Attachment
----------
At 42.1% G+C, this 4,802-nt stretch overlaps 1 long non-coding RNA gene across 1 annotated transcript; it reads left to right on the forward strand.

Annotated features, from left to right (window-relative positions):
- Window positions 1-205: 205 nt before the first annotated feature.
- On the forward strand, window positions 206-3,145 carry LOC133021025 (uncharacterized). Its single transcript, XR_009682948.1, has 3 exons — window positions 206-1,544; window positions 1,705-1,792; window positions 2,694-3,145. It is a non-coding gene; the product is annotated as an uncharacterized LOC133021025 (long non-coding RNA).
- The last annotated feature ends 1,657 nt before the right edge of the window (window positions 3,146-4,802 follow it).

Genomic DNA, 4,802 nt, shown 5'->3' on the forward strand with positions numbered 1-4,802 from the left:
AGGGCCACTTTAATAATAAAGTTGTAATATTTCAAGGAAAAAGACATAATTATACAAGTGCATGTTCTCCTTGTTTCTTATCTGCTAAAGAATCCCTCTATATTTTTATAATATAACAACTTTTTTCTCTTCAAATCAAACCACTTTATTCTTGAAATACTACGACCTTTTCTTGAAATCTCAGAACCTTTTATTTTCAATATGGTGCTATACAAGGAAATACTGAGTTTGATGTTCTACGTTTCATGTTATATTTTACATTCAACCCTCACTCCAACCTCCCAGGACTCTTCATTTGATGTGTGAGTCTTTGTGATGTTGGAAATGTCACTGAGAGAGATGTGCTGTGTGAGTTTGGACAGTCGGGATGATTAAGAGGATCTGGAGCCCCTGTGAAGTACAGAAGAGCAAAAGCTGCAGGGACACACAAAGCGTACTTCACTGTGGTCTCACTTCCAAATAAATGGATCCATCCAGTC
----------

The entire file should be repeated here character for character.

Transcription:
At 42.1% G+C, this 4,802-nt stretch overlaps 1 long non-coding RNA gene across 1 annotated transcript; it reads left to right on the forward strand.

Annotated features, from left to right (window-relative positions):
- Window positions 1-205: 205 nt before the first annotated feature.
- On the forward strand, window positions 206-3,145 carry LOC133021025 (uncharacterized). Its single transcript, XR_009682948.1, has 3 exons — window positions 206-1,544; window positions 1,705-1,792; window positions 2,694-3,145. It is a non-coding gene; the product is annotated as an uncharacterized LOC133021025 (long non-coding RNA).
- The last annotated feature ends 1,657 nt before the right edge of the window (window positions 3,146-4,802 follow it).

Genomic DNA, 4,802 nt, shown 5'->3' on the forward strand with positions numbered 1-4,802 from the left:
AGGGCCACTTTAATAATAAAGTTGTAATATTTCAAGGAAAAAGACATAATTATACAAGTGCATGTTCTCCTTGTTTCTTATCTGCTAAAGAATCCCTCTATATTTTTATAATATAACAACTTTTTTCTCTTCAAATCAAACCACTTTATTCTTGAAATACTACGACCTTTTCTTGAAATCTCAGAACCTTTTATTTTCAATATGGTGCTATACAAGGAAATACTGAGTTTGATGTTCTACGTTTCATGTTATATTTTACATTCAACCCTCACTCCAACCTCCCAGGACTCTTCATTTGATGTGTGAGTCTTTGTGATGTTGGAAATGTCACTGAGAGAGATGTGCTGTGTGAGTTTGGACAGTCGGGATGATTAAGAGGATCTGGAGCCCCTGTGAAGTACAGAAGAGCAAAAGCTGCAGGGACACACAAAGCGTACTTCACTGTGGTCTCACTTCCAAATAAATGGATCCATCCAGTC